Someone asked me that question recently. It didn’t take me long to answer, because I know exactly where I want her to go.

I have always thought she would love a big state university. I went to a big state university and loved every minute, so I have always thought she might like the “full college experience,” just like I did.

And then sometimes, she will tell me about some smaller schools that interest her…different ones all over the country. It’s then that I think, “Maybe one of those will be best for her.” Maybe she would like being on a small campus in a cute little town somewhere.

There are so many colleges and universities all over the country to choose from. Almost anyone who wants to go to college can likely find a place that work for them. Interested in big time sports? Check out state universities. Interested in the arts? Check out liberal arts schools near you. Interested in a smaller school setting? Looking for a school that has a high commuter population? You want a school that doesn’t have a high commuter population? You can likely find something that works.

But with so many options, the decision can be difficult. I peruse brochures that come in the mail. I take virtual tours online of different campuses. I talk to friends about where they went to college and listen to their college stories. And honestly, if you talk to the right person, almost every college experience sounds great. I always encourage my daughter to talk to people about their experiences.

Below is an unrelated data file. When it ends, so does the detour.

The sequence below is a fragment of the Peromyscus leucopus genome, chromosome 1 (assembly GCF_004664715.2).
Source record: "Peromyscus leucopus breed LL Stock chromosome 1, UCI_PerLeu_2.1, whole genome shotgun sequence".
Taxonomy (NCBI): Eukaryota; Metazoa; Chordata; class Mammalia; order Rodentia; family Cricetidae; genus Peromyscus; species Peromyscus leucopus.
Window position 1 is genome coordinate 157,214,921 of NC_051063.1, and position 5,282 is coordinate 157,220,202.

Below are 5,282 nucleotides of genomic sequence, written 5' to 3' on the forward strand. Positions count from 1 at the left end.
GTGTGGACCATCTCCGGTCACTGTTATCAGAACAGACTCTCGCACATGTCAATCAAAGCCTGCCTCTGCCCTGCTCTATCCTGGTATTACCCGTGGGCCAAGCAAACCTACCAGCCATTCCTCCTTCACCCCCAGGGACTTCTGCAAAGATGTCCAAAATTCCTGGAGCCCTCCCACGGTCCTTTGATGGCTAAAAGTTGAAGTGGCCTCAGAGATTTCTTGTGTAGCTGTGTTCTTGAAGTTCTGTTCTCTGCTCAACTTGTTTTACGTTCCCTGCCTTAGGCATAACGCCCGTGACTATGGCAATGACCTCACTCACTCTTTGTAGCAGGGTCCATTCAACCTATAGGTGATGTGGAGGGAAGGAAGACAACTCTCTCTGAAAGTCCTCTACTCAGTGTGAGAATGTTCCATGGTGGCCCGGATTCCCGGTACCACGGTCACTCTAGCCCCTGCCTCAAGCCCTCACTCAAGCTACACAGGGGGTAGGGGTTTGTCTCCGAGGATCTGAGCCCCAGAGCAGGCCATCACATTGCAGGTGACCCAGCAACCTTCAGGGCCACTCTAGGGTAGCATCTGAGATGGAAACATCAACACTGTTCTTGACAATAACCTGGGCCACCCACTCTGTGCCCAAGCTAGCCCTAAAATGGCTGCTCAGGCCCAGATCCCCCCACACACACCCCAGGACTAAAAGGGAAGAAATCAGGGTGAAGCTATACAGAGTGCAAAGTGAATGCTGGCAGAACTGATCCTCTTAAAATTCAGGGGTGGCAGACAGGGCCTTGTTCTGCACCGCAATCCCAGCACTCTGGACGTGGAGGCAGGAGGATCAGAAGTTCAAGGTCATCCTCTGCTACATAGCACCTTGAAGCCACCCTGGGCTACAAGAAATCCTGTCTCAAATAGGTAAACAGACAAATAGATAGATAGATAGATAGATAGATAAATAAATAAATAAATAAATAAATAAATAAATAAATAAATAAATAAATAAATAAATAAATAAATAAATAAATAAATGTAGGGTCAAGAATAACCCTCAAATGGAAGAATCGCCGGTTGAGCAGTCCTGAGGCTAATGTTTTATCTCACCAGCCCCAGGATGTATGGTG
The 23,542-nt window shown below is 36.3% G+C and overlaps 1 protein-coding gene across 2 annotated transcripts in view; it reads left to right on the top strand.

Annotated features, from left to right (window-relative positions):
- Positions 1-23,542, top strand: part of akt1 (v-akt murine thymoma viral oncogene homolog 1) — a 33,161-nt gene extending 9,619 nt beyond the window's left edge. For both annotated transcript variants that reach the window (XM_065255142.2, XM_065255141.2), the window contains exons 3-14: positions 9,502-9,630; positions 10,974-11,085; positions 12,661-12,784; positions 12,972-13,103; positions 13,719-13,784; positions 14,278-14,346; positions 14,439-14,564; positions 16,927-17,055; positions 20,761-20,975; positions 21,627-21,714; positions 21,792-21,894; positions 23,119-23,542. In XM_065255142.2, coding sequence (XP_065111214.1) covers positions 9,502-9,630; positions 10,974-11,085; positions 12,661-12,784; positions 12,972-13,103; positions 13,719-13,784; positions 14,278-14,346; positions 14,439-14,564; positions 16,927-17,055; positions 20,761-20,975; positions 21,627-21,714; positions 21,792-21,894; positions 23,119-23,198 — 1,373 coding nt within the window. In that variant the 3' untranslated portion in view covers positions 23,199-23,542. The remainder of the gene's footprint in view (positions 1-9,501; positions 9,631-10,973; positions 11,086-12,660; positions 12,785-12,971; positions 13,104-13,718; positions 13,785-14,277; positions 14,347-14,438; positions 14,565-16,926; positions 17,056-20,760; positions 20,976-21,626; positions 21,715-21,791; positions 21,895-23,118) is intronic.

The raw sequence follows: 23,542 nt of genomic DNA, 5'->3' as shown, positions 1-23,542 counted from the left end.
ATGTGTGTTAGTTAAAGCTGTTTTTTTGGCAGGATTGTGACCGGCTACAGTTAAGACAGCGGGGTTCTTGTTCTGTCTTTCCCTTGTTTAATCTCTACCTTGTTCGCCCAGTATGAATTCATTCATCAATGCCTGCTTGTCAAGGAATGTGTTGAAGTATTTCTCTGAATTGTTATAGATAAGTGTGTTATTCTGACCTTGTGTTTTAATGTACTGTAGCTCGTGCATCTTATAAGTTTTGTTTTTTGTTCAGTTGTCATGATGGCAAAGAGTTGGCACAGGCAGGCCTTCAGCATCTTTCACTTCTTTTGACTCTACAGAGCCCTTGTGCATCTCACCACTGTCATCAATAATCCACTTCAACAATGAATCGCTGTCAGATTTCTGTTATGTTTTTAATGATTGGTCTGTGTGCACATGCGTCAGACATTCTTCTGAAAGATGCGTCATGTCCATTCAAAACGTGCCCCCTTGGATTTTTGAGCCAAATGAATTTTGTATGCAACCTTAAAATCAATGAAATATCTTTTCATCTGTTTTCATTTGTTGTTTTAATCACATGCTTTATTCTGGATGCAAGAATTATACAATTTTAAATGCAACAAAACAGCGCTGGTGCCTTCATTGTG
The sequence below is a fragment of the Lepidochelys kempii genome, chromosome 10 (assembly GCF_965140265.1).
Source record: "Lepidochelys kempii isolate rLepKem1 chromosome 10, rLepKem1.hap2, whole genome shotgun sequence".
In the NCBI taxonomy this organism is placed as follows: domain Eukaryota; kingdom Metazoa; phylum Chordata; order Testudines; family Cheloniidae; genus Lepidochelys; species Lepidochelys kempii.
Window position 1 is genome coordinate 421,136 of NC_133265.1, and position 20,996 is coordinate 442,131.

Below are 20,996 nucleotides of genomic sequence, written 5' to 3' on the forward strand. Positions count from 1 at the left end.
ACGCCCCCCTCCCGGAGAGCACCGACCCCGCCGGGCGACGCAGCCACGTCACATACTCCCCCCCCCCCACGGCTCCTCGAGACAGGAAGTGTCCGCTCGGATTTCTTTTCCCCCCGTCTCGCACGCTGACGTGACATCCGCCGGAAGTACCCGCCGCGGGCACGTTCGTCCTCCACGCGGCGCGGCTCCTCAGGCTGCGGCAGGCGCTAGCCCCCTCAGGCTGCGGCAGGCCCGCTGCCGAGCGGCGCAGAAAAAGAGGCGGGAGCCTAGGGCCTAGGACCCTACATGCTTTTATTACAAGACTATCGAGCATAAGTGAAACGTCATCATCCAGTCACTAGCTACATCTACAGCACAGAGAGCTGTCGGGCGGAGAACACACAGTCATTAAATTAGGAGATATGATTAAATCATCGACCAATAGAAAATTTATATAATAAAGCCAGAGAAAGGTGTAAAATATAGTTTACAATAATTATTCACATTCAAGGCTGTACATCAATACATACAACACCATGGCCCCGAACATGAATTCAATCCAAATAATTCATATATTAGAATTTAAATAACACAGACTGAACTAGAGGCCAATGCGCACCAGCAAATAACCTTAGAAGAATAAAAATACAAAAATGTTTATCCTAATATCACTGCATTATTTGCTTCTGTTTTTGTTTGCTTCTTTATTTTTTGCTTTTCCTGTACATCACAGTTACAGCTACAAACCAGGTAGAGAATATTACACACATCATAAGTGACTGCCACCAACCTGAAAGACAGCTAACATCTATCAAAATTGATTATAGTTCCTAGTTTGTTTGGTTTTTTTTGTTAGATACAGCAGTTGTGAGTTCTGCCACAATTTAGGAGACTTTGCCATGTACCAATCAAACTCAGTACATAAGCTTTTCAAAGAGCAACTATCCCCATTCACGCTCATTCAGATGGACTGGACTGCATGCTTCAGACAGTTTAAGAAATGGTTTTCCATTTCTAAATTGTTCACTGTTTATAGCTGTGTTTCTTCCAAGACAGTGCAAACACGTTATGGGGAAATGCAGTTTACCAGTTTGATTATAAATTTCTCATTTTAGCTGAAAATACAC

It can be difficult to choose.

But here’s the thing: the decision isn’t mine to make. It’s my daughter’s.

My husband and I decided a long time ago that we want her to go to the college of her choice. We want her to find her people. We want her to go into the college experience knowing she picked exactly what she wanted. We want her to be excited. When she has tough days adjusting to college life, we don’t want her to think, “If my parents had let me go where I wanted to go, this wouldn’t be happening.”

Sure, I can listen to her and help her make the decision, but she will make the decision. This is a teenager who, as a toddler, wanted to make her own decisions. She’s got this.

We have made “unofficial” visits to colleges all over the country, just so she could get a feel for the campuses. She has narrowed it down to five or six that she likes. But she’s just entering her junior year of high school. She could find new places of interest over the next two years. She will likely learn about colleges she doesn’t even know exist, and it’s possible some of them could look interesting to her.

So when someone asks me where I want her to go to college, I will give them the same answer I gave my friend a few days ago:

I want her to go where she wants to go.

For the next two years, I will be an innocent bystander in the college search process…simply a facilitator. I will make sure she has access to information about lots of different types of schools. If there is a college she wants to visit, we will do it. If there’s a college she wants to mark off the list…by all means, mark it off the list. Because, when it comes right down to it, it’s her life. She gets to live it. She is quickly approaching adulthood, and she needs to know how to make decisions. I firmly believe a child/teen who isn’t ever allowed to make decisions will become an adult who doesn’t know how to make decisions. I’m going to trust that my daughter will make the right decision for herself, and I’m excited for her to do it.

She has two years to decide.

Let’s get this party started!